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New Orleans Pelicans must not cave to Los Angeles Lakers fourth quarter full court press in trade pursuit of Anthony Davis

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Magic Johnson, LeBron James and Rich Paul have shown in recent days a desperation to get a deal done quickly — which is the last thing New Orleans wants.

NBA: New Orleans Pelicans at Los Angeles Lakers Gary A. Vasquez-USA TODAY Sports

There are a couple of dangerous sharks swimming in the waters outside of New Orleans that the Pelicans franchise must pay attention to closely.

The Los Angeles Lakers — and specifically Magic Johnson and LeBron James — are ridiculously desperate, and they appear poised to do anything to make Anthony Davis a part of their reality before the February 7th trade deadline.

The Lakers, who have dropped 10 of 16 games in James’ absence, currently sit ninth in the Western Conference standings, one and a half games out of playoffs. While missing out on the 2019 postseason wouldn’t mark the end of the world — although considering how Magic threw Luke Walton under the bus early in November would have you believe otherwise, the failure to add another star next to LeBron before the start of next regular season could be a fatal blow to an organization that is beginning to feel some serious heat.

Kevin Durant has already hinted that he doesn’t want to try and operate in LeBron’s shadow. Ditto for Kawhi Leonard and Jimmy Butler. While Kyrie Irving recently apologized to his former mentor in Cleveland, no way can anyone envision him crawling back to James under his own volition and voluntarily ceding most of the spotlight.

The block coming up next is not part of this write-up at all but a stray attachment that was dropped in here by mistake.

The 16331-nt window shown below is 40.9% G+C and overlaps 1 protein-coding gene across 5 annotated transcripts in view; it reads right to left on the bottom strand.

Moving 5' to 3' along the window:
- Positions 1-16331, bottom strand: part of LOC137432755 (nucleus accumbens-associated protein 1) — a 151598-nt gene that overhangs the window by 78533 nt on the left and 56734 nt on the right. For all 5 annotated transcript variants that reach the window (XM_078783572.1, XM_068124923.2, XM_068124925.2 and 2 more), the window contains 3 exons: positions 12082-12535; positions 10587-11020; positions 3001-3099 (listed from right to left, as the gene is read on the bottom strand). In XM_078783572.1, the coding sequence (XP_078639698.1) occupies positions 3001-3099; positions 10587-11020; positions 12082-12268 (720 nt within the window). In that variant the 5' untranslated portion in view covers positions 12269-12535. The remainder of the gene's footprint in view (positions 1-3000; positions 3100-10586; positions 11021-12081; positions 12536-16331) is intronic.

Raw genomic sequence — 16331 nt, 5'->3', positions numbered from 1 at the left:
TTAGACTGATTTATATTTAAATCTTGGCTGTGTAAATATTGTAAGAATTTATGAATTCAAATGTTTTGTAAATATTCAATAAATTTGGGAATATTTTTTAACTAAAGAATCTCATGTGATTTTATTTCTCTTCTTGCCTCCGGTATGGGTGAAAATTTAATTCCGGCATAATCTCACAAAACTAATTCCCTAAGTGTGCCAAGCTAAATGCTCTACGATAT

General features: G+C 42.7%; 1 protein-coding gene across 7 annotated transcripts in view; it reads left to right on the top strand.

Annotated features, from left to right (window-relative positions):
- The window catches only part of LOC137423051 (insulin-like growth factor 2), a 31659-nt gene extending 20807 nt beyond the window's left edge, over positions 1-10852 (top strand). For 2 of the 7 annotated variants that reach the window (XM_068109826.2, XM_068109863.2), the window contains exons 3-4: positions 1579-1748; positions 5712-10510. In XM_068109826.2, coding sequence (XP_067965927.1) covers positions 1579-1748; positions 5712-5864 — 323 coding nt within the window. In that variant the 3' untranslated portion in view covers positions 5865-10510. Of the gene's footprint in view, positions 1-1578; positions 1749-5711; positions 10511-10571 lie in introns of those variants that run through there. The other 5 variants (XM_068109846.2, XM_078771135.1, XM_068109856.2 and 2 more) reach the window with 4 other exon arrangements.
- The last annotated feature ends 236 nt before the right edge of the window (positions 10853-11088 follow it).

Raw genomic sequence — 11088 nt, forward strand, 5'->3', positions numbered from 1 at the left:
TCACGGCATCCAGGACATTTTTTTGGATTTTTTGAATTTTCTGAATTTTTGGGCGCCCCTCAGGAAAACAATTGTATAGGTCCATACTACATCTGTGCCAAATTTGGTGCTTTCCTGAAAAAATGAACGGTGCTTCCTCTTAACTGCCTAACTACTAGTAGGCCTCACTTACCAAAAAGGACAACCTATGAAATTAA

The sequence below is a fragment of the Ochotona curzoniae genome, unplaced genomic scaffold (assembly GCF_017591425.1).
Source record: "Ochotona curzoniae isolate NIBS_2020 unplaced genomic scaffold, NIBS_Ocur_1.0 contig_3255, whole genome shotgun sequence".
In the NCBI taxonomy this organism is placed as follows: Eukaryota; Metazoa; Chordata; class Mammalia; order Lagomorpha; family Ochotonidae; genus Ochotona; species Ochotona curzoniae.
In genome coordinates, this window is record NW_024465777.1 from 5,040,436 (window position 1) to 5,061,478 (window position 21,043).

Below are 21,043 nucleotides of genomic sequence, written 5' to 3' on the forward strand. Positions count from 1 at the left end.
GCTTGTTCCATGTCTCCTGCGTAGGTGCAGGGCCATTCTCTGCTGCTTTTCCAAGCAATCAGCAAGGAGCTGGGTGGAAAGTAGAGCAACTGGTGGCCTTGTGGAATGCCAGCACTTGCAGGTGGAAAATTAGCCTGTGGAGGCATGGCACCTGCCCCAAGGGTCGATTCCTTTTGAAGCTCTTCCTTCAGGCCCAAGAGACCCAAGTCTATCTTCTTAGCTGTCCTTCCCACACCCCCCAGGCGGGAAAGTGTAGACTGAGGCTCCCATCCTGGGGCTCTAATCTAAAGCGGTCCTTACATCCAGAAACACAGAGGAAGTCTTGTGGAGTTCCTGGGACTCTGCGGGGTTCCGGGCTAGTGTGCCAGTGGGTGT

NBA: Los Angeles Lakers at Miami Heat Steve Mitchell-USA TODAY Sports

Davis represents the greatest probability for Los Angeles to become a contender overnight, and it’s in the best interests of Magic and GM Rob Pelinka to bring him to the Blue and Gold family inside of the next ten days. If the Lakers fail to strike a deal for AD before the trade deadline, they’ll be forced to compete with the Boston Celtics, other teams waiting to push their bargaining chips into the center of the table, and those who get fortunate in the next draft lottery and can dangle Zion Williamson, Ja Morant or perhaps RJ Barrett to the Pelicans. In that potential scenario this summer, the Lakers would certainly not be able to place the highest bid for the New Orleans superstar.

Magic Johnson likely expected to already have two stars in L.A., but he misread the cards. Most stars in their prime do not want to share the ball with LeBron James. The Lakers president of basketball operations should have bid on Paul George instead of letting fate intervene. Now he’s looking at Davis as perhaps his last hurrah before the natives decide to turn on him.

NBA: Golden State Warriors at Los Angeles Lakers Robert Hanashiro-USA TODAY Sports